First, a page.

The company required our presence at loading. We drove from western Washington to Little Rock to meet them. Temperatures that afternoon hit 100 actual or 109 degrees with heat index. One of the movers had already been overcome by heat exhaustion. Then one of the movers noticed a little mold on a wooden chair. The foreman told us they had to leave all our furniture behind. In the hot sun, Kit and I cleaned every inch of wood with bleach solution to avoid a disaster. Then a few shotgun shells somehow fell out of a box. The movers asked us if any other ammunition was in the 116 boxes. If so, they could not move us. Immediately, I remembered packing a few other shells somewhere, but had no idea where. And loading of the truck was nearly finished.

That’s when I deliberately lied. “No. I’m sure there aren’t.” You know the circumstances. And I knew the packed cartridges to be harmless. Even in a fire they would simply crack like firecrackers. Without a gun barrel to accelerate the bullet, they wouldn’t fly all over like depicted in old comedies. Still, a lie is a lie, especially a self-serving lie. That lie haunts me still.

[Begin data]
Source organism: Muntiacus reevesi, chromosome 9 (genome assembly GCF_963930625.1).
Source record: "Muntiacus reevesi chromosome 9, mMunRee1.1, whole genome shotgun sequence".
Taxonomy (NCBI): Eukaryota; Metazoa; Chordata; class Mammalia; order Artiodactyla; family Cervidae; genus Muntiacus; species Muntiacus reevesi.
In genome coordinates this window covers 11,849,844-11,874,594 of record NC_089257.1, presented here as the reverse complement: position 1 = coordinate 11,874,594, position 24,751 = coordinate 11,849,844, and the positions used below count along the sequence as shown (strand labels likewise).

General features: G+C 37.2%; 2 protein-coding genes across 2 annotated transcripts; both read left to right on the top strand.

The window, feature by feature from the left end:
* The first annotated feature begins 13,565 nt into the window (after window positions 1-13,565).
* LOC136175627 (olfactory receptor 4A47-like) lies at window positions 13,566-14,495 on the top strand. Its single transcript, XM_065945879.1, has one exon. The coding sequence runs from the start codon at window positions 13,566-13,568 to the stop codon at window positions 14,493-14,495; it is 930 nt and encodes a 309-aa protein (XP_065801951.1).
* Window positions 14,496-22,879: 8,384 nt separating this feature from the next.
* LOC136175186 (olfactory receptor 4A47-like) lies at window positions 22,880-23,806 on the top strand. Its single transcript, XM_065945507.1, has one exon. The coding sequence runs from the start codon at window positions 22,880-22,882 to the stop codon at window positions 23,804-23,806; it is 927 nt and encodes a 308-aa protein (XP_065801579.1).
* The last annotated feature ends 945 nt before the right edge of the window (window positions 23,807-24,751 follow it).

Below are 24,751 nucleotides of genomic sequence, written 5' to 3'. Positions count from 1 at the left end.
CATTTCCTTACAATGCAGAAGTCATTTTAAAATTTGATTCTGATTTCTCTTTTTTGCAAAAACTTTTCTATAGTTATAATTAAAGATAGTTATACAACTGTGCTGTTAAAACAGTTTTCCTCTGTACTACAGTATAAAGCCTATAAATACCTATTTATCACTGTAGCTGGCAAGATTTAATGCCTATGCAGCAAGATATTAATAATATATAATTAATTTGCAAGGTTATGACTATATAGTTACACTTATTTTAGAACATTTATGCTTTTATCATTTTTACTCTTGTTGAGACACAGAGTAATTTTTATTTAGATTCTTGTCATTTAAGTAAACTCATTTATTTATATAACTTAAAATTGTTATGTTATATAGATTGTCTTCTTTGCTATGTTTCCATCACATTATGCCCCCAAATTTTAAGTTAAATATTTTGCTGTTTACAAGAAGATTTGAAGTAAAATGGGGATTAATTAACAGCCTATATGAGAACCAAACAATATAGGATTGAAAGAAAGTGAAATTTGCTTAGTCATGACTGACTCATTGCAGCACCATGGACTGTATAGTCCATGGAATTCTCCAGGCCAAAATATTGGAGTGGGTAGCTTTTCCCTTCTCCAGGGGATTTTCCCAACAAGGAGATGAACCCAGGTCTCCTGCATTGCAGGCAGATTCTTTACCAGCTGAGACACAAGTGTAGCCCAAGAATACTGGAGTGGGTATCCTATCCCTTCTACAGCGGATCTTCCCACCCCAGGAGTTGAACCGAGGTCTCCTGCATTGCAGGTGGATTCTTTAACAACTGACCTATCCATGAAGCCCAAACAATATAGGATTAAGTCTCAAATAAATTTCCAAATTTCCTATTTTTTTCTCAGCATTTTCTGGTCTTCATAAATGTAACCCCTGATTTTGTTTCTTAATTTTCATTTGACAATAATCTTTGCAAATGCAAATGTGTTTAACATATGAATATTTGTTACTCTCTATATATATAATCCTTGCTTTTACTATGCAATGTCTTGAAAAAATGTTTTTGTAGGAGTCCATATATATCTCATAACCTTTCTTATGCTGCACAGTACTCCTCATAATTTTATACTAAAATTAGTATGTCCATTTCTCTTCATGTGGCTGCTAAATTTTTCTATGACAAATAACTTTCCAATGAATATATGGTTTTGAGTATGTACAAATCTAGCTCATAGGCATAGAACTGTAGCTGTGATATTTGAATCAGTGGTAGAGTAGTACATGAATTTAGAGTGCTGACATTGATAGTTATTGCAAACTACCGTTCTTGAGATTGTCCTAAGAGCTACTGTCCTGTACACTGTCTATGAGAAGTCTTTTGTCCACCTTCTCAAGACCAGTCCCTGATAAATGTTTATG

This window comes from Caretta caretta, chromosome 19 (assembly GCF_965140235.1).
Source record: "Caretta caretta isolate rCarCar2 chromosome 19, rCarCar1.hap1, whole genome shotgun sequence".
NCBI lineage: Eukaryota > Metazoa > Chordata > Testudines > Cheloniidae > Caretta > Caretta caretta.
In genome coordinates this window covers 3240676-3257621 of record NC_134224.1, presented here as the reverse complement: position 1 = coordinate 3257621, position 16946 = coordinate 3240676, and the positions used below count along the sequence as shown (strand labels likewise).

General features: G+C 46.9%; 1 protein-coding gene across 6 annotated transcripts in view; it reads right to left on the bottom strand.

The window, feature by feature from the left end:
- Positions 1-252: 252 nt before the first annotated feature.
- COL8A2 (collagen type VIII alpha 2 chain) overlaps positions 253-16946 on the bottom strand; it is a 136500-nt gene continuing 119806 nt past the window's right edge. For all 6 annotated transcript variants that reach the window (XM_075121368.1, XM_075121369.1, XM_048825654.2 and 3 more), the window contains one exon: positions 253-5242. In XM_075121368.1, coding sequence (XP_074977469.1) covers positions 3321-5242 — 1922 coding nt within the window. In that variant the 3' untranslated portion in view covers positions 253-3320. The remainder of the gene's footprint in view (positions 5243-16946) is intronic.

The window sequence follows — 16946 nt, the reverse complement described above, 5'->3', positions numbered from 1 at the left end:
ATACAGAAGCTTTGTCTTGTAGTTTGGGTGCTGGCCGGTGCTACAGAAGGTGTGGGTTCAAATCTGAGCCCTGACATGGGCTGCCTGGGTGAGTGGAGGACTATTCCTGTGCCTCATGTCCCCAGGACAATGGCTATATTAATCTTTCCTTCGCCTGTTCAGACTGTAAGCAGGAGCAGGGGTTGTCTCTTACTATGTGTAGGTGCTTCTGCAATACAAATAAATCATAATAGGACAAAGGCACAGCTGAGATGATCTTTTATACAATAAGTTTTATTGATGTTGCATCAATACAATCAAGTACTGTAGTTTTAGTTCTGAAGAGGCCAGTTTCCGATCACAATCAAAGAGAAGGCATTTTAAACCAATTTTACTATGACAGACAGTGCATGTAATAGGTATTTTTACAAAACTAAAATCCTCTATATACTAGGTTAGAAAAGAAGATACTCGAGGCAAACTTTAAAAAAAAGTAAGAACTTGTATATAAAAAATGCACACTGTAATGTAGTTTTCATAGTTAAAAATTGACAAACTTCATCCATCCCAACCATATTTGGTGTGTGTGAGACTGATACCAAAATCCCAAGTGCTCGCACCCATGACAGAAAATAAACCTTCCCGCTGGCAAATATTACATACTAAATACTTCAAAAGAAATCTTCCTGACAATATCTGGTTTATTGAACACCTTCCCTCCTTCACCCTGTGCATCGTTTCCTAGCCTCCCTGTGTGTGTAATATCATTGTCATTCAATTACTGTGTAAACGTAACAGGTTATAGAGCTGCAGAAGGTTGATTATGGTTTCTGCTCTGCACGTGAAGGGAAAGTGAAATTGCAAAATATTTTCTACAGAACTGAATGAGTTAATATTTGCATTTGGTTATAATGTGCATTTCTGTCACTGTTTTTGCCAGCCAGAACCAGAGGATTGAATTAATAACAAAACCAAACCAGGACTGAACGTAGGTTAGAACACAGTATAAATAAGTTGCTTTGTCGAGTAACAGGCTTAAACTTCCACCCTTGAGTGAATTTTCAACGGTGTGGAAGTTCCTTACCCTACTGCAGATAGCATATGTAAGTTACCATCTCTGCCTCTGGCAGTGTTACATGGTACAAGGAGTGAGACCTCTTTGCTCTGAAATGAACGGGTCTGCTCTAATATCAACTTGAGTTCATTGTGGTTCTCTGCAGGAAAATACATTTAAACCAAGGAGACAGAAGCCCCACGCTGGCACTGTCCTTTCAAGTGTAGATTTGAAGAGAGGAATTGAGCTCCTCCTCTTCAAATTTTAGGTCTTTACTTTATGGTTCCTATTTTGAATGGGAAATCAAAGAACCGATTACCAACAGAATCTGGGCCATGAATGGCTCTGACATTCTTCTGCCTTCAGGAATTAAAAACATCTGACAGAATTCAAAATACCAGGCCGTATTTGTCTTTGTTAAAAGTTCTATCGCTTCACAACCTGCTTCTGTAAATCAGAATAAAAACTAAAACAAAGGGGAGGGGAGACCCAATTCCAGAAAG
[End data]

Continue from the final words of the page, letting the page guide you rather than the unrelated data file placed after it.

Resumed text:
Only one other time since a teenager had I blatantly lied. An auto accident. Me first to help a man thrown from his car with a horrible head injury. “Am I going to be okay?” he pleaded. “You’ll be fine. Just need a few stitches,” I calmly assured him while holding his hands to prevent him from discovering his injury. In truth, I expected him to die right there. Fortunately, the victom did fully recover. And later a doctor told me I had done the right thing to prevent shock. But I meant to lie.

After pondering the issue of lying for seven weeks now, I’ve come to believe that lying to help someone in a life-and-death situation isn’t sin. However, lying to extract yourself from a difficult situation is sin. I’m confessing my sin to God and to you. (James 5:16)
More significant, I’ve had a refresher on how desperate circumstances can erode moral resolve . . . in any of us. I’m hoping that will make me more merciful regarding the sins of others.